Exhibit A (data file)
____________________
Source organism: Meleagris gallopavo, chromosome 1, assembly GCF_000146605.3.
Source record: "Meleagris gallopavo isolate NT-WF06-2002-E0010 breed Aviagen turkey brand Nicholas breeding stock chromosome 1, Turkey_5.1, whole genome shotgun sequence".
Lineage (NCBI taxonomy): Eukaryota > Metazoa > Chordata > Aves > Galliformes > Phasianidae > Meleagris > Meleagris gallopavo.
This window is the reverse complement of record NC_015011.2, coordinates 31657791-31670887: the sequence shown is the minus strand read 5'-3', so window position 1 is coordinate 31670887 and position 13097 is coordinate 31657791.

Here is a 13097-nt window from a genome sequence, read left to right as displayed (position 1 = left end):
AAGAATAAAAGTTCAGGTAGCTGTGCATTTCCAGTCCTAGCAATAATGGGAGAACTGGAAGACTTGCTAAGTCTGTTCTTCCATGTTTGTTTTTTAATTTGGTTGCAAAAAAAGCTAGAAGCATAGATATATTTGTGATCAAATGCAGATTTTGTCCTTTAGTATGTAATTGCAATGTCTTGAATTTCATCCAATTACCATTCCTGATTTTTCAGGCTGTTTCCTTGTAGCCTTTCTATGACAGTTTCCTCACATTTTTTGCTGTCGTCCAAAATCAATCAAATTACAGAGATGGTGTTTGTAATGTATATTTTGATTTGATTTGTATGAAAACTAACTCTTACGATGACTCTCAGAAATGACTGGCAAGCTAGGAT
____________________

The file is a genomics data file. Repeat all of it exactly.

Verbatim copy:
Source organism: Meleagris gallopavo, chromosome 1, assembly GCF_000146605.3.
Source record: "Meleagris gallopavo isolate NT-WF06-2002-E0010 breed Aviagen turkey brand Nicholas breeding stock chromosome 1, Turkey_5.1, whole genome shotgun sequence".
Lineage (NCBI taxonomy): Eukaryota > Metazoa > Chordata > Aves > Galliformes > Phasianidae > Meleagris > Meleagris gallopavo.
This window is the reverse complement of record NC_015011.2, coordinates 31657791-31670887: the sequence shown is the minus strand read 5'-3', so window position 1 is coordinate 31670887 and position 13097 is coordinate 31657791.

Here is a 13097-nt window from a genome sequence, read left to right as displayed (position 1 = left end):
AAGAATAAAAGTTCAGGTAGCTGTGCATTTCCAGTCCTAGCAATAATGGGAGAACTGGAAGACTTGCTAAGTCTGTTCTTCCATGTTTGTTTTTTAATTTGGTTGCAAAAAAAGCTAGAAGCATAGATATATTTGTGATCAAATGCAGATTTTGTCCTTTAGTATGTAATTGCAATGTCTTGAATTTCATCCAATTACCATTCCTGATTTTTCAGGCTGTTTCCTTGTAGCCTTTCTATGACAGTTTCCTCACATTTTTTGCTGTCGTCCAAAATCAATCAAATTACAGAGATGGTGTTTGTAATGTATATTTTGATTTGATTTGTATGAAAACTAACTCTTACGATGACTCTCAGAAATGACTGGCAAGCTAGGAT